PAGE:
Does climate change need a new agenda?

I was speaking to some friends of mine recently about climate change (I know what you’re thinking, those poor souls). They understand and accept the science of climate change but were not particularly interested in the topic or its solutions. One thought wind farms were ugly and the other felt the answer lay with reducing energy usage. I accept that some people find wind farms ugly but someone’s personal aesthetic preference about wind farms pales in significance to the gravity of the problem of climate change. I do have some sympathy with the view that we need to use less energy. I agree with that. But we need to do much more than simply consuming less energy. Using less energy is not going to solve the problem. Emissions need to be zero not just less.

I’ve just been reading an interesting report – I haven’t read all of it though – called A new agenda on climate change by Jonathan Rowson. He thinks we should not bother wasting our time arguing with those who question the scientific consensus on climate change but instead turn our attention to those who accept the science “but continue to live as though [the problem] were not there.” This is, according to Rowson, two thirds of the population. There are four main points to his argument:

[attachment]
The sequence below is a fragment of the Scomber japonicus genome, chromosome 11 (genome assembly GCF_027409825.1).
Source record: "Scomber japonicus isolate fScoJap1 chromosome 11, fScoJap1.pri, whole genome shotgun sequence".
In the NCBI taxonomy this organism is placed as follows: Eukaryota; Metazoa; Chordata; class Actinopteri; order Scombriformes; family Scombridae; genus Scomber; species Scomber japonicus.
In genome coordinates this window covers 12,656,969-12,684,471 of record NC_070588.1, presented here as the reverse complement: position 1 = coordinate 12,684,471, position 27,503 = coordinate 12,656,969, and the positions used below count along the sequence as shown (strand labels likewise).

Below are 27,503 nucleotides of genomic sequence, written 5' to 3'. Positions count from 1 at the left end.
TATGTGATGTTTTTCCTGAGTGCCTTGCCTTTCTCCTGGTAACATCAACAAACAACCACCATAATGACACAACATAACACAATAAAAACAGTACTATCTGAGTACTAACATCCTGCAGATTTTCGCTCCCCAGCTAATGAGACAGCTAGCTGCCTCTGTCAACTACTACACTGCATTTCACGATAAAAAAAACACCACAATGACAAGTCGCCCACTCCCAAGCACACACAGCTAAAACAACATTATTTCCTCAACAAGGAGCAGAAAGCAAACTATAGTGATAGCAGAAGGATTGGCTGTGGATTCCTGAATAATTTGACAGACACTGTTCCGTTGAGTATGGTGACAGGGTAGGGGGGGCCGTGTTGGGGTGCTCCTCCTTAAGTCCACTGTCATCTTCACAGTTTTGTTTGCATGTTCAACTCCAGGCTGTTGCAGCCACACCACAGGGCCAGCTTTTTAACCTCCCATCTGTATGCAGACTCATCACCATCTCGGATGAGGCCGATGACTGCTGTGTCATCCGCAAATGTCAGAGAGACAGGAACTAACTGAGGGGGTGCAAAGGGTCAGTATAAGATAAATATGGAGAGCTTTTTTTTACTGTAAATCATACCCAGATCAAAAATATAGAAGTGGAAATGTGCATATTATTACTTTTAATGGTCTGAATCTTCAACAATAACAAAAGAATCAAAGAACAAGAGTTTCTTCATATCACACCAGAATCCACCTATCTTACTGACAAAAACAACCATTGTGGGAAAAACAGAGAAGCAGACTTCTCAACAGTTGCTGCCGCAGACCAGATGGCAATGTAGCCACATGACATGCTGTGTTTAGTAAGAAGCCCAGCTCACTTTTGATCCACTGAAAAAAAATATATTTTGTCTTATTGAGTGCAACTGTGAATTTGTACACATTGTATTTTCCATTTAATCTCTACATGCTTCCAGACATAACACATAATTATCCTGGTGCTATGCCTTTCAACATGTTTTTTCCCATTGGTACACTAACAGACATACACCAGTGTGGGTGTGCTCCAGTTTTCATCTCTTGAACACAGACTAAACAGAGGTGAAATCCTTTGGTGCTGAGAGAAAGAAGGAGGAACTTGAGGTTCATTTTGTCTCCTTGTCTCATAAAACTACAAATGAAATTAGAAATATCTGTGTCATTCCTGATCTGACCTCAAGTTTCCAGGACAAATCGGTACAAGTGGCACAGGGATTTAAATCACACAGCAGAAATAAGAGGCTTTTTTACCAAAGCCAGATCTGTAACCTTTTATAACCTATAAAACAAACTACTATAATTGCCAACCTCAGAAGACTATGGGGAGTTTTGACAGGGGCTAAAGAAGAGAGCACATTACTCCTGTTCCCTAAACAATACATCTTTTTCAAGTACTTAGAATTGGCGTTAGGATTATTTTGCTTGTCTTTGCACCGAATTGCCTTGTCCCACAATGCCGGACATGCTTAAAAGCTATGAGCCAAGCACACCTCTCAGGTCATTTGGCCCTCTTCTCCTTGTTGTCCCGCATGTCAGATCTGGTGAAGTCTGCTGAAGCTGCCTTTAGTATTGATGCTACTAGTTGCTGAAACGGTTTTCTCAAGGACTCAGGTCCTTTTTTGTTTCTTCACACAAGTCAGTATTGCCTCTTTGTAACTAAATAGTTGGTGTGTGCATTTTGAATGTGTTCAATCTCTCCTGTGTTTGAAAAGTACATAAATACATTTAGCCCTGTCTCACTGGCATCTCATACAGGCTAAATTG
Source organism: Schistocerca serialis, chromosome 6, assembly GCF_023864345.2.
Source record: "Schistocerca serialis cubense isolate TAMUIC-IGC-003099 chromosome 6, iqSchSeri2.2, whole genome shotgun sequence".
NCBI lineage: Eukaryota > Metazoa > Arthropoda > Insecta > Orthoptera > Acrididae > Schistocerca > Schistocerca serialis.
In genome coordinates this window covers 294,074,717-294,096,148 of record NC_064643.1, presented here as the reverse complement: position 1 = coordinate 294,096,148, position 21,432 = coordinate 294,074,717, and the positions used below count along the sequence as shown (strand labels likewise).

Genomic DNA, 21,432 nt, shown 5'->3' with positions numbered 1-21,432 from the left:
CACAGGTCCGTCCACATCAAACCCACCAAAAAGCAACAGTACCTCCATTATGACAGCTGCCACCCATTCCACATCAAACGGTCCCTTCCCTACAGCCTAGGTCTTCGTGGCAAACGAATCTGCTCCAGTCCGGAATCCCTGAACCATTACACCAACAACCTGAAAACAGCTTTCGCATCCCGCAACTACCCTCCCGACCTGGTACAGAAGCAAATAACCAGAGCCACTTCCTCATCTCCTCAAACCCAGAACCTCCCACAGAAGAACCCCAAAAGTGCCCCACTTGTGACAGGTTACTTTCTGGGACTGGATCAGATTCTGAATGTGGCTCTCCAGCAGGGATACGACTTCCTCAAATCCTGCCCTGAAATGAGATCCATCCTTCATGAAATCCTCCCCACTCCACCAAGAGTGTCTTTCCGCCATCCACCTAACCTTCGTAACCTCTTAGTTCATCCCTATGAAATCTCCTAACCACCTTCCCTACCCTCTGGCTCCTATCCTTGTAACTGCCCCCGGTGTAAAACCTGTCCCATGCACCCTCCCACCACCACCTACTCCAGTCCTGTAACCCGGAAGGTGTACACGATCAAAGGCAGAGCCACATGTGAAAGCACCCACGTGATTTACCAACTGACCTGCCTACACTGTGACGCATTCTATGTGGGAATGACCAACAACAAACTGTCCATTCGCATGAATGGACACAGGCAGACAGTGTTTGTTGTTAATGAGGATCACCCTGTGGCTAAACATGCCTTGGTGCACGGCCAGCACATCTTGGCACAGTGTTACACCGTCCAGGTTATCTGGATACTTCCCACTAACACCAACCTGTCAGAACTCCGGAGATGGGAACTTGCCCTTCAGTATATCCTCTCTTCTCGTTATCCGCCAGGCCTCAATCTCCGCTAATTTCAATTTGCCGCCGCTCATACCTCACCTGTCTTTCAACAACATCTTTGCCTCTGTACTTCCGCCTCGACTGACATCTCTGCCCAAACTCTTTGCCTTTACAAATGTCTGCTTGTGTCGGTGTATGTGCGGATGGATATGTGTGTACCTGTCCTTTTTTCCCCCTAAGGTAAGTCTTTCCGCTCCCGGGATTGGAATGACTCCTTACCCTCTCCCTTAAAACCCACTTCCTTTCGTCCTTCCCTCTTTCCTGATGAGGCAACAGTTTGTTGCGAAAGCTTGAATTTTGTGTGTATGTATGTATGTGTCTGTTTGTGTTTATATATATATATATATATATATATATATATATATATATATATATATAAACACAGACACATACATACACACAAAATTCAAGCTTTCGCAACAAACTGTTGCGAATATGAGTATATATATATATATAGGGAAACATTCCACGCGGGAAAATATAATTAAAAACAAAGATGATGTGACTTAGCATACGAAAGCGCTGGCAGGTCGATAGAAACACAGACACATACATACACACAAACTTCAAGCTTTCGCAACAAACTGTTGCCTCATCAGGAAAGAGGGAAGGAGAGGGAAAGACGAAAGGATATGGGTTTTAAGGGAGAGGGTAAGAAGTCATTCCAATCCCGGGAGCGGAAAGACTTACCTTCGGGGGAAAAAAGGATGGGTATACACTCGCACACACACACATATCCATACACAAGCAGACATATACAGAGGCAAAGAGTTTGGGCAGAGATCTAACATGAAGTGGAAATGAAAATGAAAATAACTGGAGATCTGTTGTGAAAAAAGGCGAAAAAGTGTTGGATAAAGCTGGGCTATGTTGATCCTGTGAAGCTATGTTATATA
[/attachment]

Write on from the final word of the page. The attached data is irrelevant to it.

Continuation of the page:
* Forget about national emissions, it’s really about global extraction of fossil fuels. It was recently reported that just 90 companies are mostly to blame for the climate crisis. Our current focus on improving energy efficiency should be switched to action to prevent the extraction of fossil fuels.

* This is not just an environmental problem. Climate change is often thought of as a problem for environmentalists or greenies. But this is not so. According to Rowson, climate change will have “significant implications for public health, immigration, industrial policy, pensions, financial stability and energy security”. It is relevant to all of us.

* We have to stop pinning our hope to ineffective action like improvements to energy efficiency.

* Connect people to solutions and solutions to people. Rowson is suggesting here that we should refocus the debate away from the problem and onto to a debate about solutions.

He offers eight suggestions for linking people and solutions. I was surprised by point 6 which is to dismantle the ETS but the others all sound reasonable: